The campaign to legalise cannabis last year might have failed because of Labour's "self-imposed neutrality", despite their voters being overwhelmingly in favour of change.
A new poll, conducted by UMR and backed by the pro-legalisation Helen Clark Foundation, found 81 percent of Labour supporters are in favour of legalisation or decriminalisation, behind only the Greens (93 percent).
Most National supporters also favour legalisation or decriminalisation - 52 percent - while ACT supporters were the least liberal of the four main parties the poll cited, split 51-49.
The referendum, conducted alongside the general election in October, saw 48.4 percent voting in favour of the Government's Cannabis Legalisation and Control Bill, and 50.7 percent against.
"It came down to about 67,000 votes so it was very close," Helen Clark Foundation executive director Kathy Errington told The AM Show on Tuesday.
"Any number of things could have swung it. It's very hard to campaign in favour of something that is illegal because it is very hard for people to come out and say that they're doing it, and that they like to do it and they don't want to stop.
"There's a whole lot of reasons that campaign was very, very tricky. Nonetheless it is what it is - the result is there and we did reject that proposed legal framework."
In an article for medical journal Drug and Alcohol Review, two Massey University doctors say Prime Minister Jacinda Ardern's refusal to publicly back the 'yes' campaign "may have been a decisive factor in the narrow defeat". After the result was announced at the end of October, Ardern revealed what many had suspected all along - she voted in favour of legalisation.
In Labour's absence, the Green Party picked up the slack - which Marta Rychert and Chris Wilkins suggest might have backfired.
"Conservative voters... may have also been alienated by the political leadership of the campaign by a young Green Party MP, Chlöe Swarbrick (largely filling the gap left by the neutral position of the centre-left governing Labour Party).
"This Green Party leadership may have cast the issue as 'far left-wing' and 'youth' orientated in the conservative public's mind and, given the Green Party’s previous advocacy for cannabis use and reform (they had New Zealand's first Rastafarian MP), even created the perception that the aim of the CLCB was to promote cannabis use."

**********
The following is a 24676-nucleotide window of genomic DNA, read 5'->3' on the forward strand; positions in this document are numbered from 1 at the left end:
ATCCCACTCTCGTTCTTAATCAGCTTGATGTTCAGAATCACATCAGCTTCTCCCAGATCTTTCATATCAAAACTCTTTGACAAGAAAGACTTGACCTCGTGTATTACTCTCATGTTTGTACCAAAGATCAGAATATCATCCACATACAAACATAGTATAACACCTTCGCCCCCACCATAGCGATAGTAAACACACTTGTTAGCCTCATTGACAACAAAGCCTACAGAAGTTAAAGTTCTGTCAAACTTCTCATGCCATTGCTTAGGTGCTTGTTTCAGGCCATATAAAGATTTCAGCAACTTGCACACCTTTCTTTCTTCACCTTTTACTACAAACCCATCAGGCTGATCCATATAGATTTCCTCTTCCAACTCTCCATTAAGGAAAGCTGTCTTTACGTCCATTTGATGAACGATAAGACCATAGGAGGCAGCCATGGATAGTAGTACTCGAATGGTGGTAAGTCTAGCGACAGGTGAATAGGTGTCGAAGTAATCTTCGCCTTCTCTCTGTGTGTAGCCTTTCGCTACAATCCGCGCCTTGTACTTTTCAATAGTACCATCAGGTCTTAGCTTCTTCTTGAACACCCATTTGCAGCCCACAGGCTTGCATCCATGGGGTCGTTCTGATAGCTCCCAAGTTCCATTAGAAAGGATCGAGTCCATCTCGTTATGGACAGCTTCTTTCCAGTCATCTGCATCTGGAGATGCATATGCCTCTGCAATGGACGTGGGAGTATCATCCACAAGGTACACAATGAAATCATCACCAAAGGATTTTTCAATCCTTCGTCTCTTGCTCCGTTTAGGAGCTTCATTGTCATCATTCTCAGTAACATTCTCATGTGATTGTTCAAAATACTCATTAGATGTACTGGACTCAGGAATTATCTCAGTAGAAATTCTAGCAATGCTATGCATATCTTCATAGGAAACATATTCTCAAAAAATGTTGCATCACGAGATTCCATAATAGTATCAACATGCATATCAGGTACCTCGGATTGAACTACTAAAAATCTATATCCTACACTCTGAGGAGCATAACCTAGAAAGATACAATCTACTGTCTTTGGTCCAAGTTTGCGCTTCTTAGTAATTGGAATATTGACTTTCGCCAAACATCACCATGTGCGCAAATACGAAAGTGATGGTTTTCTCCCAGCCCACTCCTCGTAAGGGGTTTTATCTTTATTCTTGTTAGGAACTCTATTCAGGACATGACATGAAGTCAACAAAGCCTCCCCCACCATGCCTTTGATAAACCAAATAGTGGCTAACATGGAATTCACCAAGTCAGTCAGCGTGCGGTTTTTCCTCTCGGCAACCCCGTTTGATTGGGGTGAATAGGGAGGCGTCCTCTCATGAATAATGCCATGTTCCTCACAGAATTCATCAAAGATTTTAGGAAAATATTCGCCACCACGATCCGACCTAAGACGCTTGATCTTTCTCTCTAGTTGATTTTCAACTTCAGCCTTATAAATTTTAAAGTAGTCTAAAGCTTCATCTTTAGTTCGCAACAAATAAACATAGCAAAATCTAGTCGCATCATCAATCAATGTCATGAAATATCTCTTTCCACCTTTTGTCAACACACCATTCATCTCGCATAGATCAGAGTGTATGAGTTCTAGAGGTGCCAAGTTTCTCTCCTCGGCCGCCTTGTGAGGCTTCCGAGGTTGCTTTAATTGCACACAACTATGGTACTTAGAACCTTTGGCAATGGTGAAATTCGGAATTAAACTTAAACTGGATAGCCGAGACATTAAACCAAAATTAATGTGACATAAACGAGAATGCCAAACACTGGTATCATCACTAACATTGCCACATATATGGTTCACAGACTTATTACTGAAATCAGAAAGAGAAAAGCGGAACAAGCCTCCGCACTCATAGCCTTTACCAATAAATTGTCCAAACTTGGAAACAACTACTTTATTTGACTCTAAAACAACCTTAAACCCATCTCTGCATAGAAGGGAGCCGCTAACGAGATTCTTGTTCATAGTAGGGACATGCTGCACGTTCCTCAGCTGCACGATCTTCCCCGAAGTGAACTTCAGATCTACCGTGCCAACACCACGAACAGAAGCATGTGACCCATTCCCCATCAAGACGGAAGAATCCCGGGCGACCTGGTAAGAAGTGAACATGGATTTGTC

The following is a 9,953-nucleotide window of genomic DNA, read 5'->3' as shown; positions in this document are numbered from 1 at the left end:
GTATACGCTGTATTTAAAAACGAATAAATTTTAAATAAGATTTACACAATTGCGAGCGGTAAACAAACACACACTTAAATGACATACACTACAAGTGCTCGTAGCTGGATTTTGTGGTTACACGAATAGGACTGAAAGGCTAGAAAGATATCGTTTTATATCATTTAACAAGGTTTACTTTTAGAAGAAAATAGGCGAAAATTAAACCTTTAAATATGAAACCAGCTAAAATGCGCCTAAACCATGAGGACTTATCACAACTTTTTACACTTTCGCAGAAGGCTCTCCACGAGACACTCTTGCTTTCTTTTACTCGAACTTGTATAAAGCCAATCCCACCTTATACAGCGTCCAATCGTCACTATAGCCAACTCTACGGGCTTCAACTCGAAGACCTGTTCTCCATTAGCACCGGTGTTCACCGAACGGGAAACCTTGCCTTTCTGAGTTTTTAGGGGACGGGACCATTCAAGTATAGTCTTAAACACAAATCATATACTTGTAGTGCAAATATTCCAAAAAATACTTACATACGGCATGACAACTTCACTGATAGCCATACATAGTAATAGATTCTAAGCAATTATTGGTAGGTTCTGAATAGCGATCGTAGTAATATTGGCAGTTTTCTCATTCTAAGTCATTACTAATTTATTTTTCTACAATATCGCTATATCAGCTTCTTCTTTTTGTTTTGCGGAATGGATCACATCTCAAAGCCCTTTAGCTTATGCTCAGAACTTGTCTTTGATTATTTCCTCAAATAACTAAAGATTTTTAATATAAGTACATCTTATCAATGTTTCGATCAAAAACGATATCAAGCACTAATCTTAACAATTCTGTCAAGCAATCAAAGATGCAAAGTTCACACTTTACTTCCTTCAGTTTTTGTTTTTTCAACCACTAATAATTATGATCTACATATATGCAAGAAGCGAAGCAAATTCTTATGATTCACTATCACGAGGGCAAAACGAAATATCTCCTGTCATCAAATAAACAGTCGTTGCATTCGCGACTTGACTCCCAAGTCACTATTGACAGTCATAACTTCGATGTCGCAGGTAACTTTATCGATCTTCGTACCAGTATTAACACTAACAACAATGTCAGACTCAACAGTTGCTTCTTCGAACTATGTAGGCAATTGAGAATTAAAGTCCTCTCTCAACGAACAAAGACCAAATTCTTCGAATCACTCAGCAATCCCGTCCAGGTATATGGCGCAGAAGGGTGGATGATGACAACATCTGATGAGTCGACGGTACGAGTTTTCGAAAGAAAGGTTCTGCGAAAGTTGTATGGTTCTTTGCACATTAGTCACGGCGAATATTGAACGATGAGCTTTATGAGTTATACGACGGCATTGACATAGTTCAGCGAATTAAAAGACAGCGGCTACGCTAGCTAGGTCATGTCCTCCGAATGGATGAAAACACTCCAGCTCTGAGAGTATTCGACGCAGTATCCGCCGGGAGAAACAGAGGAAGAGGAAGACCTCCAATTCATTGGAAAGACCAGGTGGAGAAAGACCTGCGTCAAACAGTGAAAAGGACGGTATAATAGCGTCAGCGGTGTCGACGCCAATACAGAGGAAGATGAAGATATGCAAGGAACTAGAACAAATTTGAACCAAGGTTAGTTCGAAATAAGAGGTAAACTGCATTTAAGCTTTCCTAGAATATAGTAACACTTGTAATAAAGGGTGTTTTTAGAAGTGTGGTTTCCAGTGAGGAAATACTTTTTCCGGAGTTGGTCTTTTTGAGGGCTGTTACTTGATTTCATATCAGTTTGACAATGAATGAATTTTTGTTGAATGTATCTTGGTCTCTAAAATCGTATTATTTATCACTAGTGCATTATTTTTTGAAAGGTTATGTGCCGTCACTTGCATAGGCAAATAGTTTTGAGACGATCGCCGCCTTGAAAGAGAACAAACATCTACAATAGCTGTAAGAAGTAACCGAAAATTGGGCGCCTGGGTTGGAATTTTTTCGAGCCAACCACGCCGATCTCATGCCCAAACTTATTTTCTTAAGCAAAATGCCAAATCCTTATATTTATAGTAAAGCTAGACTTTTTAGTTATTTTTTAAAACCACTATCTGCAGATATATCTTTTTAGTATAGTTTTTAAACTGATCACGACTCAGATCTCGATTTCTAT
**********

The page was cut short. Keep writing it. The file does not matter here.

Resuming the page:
Sarah Helm of the Drug Foundation says despite voting down legalisation, the poll clearly shows most Kiwis don't want cannabis use to be a criminal offence.
"The evidence shows that convictions do absolutely nothing to deter use, and despite this we continue to see thousands of New Zealanders convicted of low-level cannabis offences. While we're focusing on this punitive approach, we're failing to really do anything useful to address cannabis harm in New Zealand."
Errington said despite new laws in 2019 being passed which give police more discretion over when to prosecute cases of drug possession, it's not working. Statistics from the National Drug Intelligence Bureau featured in the Drug Foundation's 2020 State of the Nation report, released in December, show charges and convictions in the 10 months following the law change only dropped slightly, but overall proceedings went up, with more warnings being issued.
And the percentage of Maori being singled out remained the same - just under 40 percent, despite usage rates similar to people of other ethnicities.
"What we're left with is all the problems that the 'yes' campaign really raised in the public debate - the fact our current laws drive people towards more dangerous drugs like synthetic cannabis, the fact it's very unfair to Maori," said Errington. "All those problems are still there - we haven't fixed them... Cannabis use is very widespread in New Zealand. You shouldn't have nearly 40 percent of the charges being against Maori."
Errington said it's clear the country is ready for change, even if the Government isn't.
"While the 'yes' campaign lost a battle, they are overall winning the war in terms of moving away from an approach that tries to punish people out of using cannabis."
Minister of Justice Kris Faafoi told Newshub the Government "respects the decision of last year's referendum, which rejected legalisation of cannabis".
"The Government is committed to a health-based approach to minimising drug harm.
"Possible decriminalisation of cannabis is not on the justice portfolio list of priorities and is not a priority for the Government, which is focused on New Zealand's COVID recovery, fixing housing, and addressing child poverty and climate change."